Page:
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Middle East should breeze through big pipeline test

A fat pipeline of sukuk and bonds before the end of the month should add to what is already one of the busiest quarters on record for Middle East dollar deals. With Ramadan and the summer slowdown approaching, this extra surge is a big test of market depth — particularly for sukuk — but it is one that the market should pass comfortably.

So far this quarter there has been $6.39bn of dollar sukuk, discounting short term International Islamic Liquidity Management commercial paper. That volume is more than the $5.66bn in the same period last year and within range of the record $6.5bn from the third quarter of 2012.

A big new quarterly record is likely with Emaar Malls Group having priced its $750m sukuk this week and Turkish participation banks Kuveyt Türk and Albaraka Türk hitting the road to issue up to $500m each before Ramadan. A tier one bank sukuk is said to be in the offing, while Bank of Tokyo Mitsubishi could also tap Middle East investors in dollars.

On top of these deals, the conventional pipeline out of the UAE and Turkey remains strong, with Etisalat having issued about $4.3bn worth this week, Türk Telekom $500m, Rakbank on the road and a conventional bank tier one capital deal said to be imminent.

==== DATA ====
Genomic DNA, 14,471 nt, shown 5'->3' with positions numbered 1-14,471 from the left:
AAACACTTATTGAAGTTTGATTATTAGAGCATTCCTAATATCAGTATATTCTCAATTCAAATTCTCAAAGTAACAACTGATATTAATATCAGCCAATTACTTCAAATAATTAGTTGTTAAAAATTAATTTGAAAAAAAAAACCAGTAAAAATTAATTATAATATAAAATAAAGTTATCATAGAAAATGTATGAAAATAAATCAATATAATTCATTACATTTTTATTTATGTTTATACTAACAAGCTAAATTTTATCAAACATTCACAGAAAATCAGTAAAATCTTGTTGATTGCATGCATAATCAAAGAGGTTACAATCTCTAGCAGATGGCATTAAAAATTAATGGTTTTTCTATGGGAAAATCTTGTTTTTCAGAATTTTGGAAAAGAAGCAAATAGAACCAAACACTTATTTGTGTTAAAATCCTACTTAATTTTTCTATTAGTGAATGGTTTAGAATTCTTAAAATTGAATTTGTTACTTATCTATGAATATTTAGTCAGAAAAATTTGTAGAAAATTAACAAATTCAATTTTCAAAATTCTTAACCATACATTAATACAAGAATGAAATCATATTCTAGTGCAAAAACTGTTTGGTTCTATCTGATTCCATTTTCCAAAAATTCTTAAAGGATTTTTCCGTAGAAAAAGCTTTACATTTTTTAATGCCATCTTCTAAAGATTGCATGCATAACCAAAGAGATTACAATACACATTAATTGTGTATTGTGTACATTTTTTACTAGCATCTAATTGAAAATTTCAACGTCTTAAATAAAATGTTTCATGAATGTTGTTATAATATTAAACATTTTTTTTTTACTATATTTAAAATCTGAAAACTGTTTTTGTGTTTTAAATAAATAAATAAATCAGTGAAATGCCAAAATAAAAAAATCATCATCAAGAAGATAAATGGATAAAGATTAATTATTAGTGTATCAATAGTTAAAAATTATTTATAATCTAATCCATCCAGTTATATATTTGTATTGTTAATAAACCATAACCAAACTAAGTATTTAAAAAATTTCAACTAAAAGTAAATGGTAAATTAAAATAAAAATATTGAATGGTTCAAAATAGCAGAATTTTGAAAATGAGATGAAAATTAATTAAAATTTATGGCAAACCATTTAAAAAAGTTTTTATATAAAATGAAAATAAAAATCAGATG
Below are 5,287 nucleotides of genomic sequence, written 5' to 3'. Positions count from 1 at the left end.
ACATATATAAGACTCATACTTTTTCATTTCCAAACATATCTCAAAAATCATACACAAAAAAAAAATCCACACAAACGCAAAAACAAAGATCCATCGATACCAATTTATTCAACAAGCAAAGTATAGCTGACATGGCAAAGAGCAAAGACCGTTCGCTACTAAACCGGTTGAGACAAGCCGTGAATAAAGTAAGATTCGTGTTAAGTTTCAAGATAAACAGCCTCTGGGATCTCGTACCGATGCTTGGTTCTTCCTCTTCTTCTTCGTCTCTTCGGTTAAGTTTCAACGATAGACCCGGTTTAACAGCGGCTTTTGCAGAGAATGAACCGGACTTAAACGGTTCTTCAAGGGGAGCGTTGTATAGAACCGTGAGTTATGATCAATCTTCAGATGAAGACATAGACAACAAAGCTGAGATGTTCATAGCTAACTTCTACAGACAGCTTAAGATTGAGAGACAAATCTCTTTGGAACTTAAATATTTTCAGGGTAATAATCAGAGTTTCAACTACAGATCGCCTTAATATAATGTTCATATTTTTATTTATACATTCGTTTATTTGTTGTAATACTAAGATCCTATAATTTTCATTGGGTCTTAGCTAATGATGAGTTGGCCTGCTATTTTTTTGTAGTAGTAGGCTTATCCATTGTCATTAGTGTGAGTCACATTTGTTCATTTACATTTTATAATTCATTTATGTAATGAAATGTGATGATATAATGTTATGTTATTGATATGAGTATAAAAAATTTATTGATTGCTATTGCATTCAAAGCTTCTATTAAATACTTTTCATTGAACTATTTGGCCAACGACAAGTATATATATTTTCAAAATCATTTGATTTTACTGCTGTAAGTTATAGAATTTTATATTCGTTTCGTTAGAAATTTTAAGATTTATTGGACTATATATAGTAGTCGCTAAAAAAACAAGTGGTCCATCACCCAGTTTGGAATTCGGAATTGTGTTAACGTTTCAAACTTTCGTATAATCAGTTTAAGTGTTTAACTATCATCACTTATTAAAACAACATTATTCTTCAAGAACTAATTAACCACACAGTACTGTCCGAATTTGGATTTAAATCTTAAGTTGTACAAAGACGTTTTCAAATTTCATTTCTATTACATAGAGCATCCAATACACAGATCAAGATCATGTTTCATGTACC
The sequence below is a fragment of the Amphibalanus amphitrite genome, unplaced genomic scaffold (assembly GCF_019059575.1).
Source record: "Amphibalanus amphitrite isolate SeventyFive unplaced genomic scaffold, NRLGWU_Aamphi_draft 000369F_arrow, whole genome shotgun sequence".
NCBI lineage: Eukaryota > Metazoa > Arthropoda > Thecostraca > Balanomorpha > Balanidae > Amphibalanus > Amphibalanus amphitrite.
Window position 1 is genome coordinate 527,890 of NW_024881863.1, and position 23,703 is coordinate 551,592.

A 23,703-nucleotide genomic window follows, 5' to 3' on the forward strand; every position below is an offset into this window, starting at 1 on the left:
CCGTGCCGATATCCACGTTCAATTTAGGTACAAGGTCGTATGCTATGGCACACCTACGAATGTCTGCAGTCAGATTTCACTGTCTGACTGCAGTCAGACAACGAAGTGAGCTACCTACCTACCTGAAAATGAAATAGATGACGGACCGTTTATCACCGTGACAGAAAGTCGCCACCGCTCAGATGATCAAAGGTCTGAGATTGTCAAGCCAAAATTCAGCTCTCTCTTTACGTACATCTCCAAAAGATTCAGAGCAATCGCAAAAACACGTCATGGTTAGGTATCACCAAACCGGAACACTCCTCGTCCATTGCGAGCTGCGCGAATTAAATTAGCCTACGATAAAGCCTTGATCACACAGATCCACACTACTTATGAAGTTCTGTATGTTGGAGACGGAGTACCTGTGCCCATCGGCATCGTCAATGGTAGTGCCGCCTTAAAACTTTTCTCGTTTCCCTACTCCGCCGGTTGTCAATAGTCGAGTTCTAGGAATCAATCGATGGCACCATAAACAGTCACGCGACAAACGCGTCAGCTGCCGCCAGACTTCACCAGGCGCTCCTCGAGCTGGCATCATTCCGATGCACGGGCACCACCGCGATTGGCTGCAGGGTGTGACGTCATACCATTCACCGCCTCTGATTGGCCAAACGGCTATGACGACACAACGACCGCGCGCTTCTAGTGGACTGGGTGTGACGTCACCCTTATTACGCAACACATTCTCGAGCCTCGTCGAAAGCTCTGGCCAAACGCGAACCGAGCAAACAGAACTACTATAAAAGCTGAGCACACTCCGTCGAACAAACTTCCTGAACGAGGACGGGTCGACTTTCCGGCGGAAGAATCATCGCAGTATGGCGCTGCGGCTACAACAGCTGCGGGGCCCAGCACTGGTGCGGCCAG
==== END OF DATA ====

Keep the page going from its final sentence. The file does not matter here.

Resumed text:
The influx of new deals comes amid a big pipeline of redemptions, so investors have plenty of money to put to work.

Aldar’s $1.25bn matured at the end of May, while QTel (now Ooredoo) has $900m maturing on Tuesday and Bahrain should pay a $750m maturity on June 17. Tourism Development and Investment Company’s $1bn 6.5% bond matures early in July and the company has said it is not coming back to the debt capital markets any time soon.

UAE and Turkey risk exposure is growing, but those markets are rallying hard. UAE deals, at least, will be anchored by investors based in the emirates themselves.

If the Middle East bond market’s relentless spread compression has brought any pause for reflection, it has been brief and cursory. Dubai’s 2023 bond price has climbed to a new high of 113.25, or just 85bp spread over benchmarks, while its 7.75% 2020 yields just 3.12%.

Investors are entering dangerous territory, where there is very little cushion against negative market surprises. But downside scenarios are unlikely while the US Federal Reserve keeps its course on rates.

Middle East bonds and sukuk look set for a strong run into summer. All the work by bankers and lawyers behind the scenes to get these deals over the line looks finally, all at once, to be paying off.

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